Return of The Melodians

Saturday, February 14, 2015

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WHEN Tony Brevett died in October 2013, it left Trevor McNaughton as the sole survivor of The Melodians, one of reggae's great harmony groups. The other original member, Brent Dowe, passed away in January 2006.

McNaughton, who started the group in 1963, was not ready to call it quits. After performing solo last year in the United States, Canada and Europe, he recruited Winston Dias and Taurus Alphonso to revive the group and is currently recording songs for an album with producer Willie Lindo in South Florida.

So far, they have done fresh versions of Sweet Sensation and You Don't Need Me, two of The Melodians' biggest hit songs, for Lindo's Heavybeat Records. Lindo was working on new material with the group when Dowe and Brevett died.

"Wi find The Melodians soun' might not be as perfect as Brent and Tony, but it's alright wid me," said McNaughton from his home in South Florida.

Like McNaughton, Dias and Alphonso are longtime residents of the Sunshine State. Dias had a hit song (Cericy Tea) with harmony group The Movers during the late 1960s, before migrating to Canada where he lived for 10 years, then settled in Fort Lauderdale.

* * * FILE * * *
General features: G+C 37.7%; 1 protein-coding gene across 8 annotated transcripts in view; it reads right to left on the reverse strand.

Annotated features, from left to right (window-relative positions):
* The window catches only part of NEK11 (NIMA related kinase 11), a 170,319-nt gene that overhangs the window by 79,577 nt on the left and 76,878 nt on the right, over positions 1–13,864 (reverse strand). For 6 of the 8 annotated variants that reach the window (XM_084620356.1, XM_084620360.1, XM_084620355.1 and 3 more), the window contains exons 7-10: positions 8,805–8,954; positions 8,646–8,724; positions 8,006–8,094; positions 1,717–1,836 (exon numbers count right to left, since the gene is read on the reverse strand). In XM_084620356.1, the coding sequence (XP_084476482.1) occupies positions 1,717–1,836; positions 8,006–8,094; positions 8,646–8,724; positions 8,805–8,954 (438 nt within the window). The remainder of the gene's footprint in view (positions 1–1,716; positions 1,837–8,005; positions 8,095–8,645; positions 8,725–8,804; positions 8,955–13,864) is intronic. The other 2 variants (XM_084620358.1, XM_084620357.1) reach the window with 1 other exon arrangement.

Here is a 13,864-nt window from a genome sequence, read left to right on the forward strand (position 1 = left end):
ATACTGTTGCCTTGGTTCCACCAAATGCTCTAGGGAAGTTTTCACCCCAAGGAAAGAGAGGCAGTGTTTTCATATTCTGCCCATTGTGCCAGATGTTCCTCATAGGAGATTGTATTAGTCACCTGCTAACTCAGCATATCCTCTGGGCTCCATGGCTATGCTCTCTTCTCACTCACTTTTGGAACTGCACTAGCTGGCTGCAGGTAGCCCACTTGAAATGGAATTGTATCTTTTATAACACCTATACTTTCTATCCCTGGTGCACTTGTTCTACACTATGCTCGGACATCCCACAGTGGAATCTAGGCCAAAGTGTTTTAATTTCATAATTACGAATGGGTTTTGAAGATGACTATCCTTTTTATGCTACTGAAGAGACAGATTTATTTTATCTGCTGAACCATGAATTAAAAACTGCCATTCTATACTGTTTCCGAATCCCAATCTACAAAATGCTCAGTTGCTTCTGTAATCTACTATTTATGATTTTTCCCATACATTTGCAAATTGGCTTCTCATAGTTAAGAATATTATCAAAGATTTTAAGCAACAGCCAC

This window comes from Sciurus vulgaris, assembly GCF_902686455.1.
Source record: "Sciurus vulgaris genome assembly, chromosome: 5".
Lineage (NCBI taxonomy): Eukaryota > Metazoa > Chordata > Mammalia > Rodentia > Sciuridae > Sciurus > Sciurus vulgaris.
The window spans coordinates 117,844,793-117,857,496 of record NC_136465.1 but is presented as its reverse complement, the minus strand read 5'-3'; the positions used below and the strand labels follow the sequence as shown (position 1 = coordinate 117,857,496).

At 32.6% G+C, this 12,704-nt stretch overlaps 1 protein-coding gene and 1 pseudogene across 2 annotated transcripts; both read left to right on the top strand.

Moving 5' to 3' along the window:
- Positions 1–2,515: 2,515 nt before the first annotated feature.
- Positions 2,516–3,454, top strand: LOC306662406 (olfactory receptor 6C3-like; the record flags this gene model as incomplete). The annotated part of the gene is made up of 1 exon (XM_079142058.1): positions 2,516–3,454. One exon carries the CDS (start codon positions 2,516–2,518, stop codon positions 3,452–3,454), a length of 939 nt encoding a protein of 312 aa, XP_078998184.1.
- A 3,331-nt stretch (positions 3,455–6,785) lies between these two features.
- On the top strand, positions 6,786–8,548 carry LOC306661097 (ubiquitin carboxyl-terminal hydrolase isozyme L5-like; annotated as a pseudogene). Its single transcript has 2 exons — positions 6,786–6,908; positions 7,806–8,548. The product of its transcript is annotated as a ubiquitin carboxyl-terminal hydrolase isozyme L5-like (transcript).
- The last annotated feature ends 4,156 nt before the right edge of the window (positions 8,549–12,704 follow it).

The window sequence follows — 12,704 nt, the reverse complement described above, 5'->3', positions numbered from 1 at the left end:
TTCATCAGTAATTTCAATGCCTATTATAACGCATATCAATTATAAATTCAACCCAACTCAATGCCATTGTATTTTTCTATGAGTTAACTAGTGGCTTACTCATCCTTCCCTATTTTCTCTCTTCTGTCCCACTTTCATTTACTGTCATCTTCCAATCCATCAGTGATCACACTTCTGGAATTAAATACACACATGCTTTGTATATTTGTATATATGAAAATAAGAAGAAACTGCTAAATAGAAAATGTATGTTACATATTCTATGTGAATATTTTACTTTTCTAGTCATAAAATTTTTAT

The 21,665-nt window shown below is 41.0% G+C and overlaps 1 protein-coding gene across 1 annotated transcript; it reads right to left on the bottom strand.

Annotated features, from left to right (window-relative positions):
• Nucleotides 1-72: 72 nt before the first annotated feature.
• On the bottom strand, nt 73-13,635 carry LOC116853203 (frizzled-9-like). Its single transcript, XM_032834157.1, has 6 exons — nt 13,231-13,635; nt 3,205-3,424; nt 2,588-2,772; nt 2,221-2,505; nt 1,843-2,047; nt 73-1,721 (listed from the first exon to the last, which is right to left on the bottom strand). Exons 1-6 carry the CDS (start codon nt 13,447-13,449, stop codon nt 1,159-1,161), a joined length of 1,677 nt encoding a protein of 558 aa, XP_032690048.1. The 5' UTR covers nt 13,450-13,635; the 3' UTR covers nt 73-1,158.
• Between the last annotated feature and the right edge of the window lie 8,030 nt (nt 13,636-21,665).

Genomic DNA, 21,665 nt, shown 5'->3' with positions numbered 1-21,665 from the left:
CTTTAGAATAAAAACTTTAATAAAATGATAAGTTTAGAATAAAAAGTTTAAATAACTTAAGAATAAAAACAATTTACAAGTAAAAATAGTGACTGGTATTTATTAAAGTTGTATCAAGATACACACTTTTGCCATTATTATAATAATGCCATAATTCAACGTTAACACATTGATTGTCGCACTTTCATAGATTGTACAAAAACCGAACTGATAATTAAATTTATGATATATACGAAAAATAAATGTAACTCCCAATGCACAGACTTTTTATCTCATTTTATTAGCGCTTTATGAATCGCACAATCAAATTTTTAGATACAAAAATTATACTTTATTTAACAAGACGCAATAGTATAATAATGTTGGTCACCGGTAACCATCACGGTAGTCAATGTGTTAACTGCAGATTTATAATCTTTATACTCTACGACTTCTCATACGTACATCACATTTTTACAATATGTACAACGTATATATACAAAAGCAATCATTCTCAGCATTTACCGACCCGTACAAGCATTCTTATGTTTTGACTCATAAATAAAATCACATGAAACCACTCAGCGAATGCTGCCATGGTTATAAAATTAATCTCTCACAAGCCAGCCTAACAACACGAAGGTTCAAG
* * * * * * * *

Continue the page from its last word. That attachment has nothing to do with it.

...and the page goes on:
He recorded sporadically, ran a successful nightclub, and even toured as a member of legendary doo-wop group The Drifters.

Born in Kingston, he first met The Melodians in 1968 when the group was among the hottest acts in Jamaica.

Originally from Mocho, Clarendon, Alphonso made his recording debut in the early 1970s with the self-produced Jesus is a Soul Man and was also a member of a harmony trio called the Mellow Tones. He has two albums -- Strong, Gifted and Black and Survivor -- to his name.

Dias acknowledged the fact that he and Alphonso have big shoes to fill. Dowe and Brevett sang lead on some of The Melodians' classic hits including Swing and Dine, Little Nut Tree, You Don't Need Me, and the spiritual By The Rivers of Babylon taken from the The Harder They Come soundtrack.

"It's definitely a task, but we feel great. Wi getting a lotta thumbs-up," he said.

-- Howard Campbell

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